SUNDAY TIMES - Transform economy for inclusive growth
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Sunday Times Opinion By Sizwe Nxedlana, 2017-05-14 00:00:00.0

Transform economy for inclusive growth

Inclusive and sustained economic growth was the theme for the 2017 World Economic Forum for Africa (WEF) held in Durban two weeks ago.

To achieve inclusive and sustained economic growth, greater attention will have to be placed on transforming the structure of the economy. This would require investing in human capital and infrastructure. Government policy and public-sector participation is also required to facilitate this process.

In the Inclusive Growth and Development Report 2017, the WEF notes that support for regulatory institutions in areas such as tax administration, competition, investment, anticorruption, the judiciary, labour, the environment, social protection and business-government relation is important for a more inclusive economy.

A shift in how the economic performance of a country is measured would also have to be assessed.

The WEF suggests that broad-based progress in living standards should perhaps be the ultimate measure of economic performance rather the expansion of national output (GDP). Many African economies have reported exceptional GDP rates over the past couple of years, but this has not necessarily translated into inclusive growth, or a meaningful improvement in the living standards of all citizens.

The backdrop to the 2017 forum was not a favourable one. Global growth is improving but remains low by post-World War 2 standards. Granted, growth in advanced economies is expected to lift this year, but most of these economies are expected to report growth below 2%.

Reduced risk of a hard landing in China, firmer commodity prices and continued portfolio flows into emerging markets should support higher growth in 2017 for emerging markets.

In sub-Saharan Africa, the improvement in commodity prices is expected to lift growth. However, infrastructure inadequacies and heightened political uncertainty will limit this growth trajectory.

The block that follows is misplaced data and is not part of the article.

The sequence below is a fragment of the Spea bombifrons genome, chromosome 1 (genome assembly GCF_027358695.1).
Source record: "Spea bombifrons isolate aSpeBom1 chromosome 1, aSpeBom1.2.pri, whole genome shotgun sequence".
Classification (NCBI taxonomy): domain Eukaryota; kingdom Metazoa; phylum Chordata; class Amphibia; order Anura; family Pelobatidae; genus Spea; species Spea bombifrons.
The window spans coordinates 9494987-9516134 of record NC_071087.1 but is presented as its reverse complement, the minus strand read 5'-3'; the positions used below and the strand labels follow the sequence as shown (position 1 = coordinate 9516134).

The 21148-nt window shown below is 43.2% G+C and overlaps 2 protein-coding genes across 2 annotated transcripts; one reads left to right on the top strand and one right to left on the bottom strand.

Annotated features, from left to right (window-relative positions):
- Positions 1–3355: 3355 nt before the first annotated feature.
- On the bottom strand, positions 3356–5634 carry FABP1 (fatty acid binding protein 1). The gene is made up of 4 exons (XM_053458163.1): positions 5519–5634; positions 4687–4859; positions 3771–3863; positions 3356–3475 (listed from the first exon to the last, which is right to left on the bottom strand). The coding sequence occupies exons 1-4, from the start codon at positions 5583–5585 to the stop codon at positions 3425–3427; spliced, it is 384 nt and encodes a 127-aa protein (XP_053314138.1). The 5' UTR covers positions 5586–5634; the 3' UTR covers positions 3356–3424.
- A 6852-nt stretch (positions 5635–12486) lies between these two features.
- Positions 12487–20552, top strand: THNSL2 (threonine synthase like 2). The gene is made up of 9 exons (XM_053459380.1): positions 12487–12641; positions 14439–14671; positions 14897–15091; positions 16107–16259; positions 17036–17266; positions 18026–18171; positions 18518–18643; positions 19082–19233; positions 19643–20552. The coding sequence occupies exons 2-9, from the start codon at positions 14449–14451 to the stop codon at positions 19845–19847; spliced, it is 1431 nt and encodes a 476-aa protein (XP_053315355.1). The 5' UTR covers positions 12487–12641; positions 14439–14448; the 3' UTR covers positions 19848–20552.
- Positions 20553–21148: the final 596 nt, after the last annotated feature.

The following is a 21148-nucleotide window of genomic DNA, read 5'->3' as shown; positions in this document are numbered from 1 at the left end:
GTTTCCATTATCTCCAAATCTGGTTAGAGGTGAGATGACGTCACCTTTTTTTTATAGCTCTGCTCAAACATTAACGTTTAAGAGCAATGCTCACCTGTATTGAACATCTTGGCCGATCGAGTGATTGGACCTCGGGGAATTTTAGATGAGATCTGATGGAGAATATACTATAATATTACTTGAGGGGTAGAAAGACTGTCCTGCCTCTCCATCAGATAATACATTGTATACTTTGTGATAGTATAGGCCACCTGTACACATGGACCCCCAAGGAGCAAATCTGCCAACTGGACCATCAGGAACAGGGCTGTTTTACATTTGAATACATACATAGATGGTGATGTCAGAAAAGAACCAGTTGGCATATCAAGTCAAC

Advancements in technology, migration and deregulation have boded well for national income, but they have also created changes in the labour market. In advanced economies specifically, it has increased pressure on wages and created a lot of discontent and inequality, and has sparked debates about social inclusion.

One of the key topics at the forum was the fourth industrial revolution, which is growing at an exponential rate thanks to breakthroughs in artificial intelligence, robotics and the internet. This revolution will not only have a meaningful impact on supply- side efficiency, it will also contribute to the affordability and improvement of goods and services. 

While this stands to improve national income, it may not necessarily translate into broad-based improvement of living standards. Those who stand to benefit the most are highly skilled individuals and providers of capital, potentially leaving low-skilled individuals in a worse position.

Many economies are not equipped or prepared to fully reap the benefits of the change that is upon them. However, there is recognition that access to quality basic education and effective school-to-work transition will have to be prioritised. 

Furthermore, the WEF highlights that active labour-market policies, gender parity and nonstandard work benefits and protection are other human capital areas that need to be addressed to keep up with changing labour market dynamics. The development of the youth needs to be at the centre of policy formulation.

Nxedlana is FNB chief economist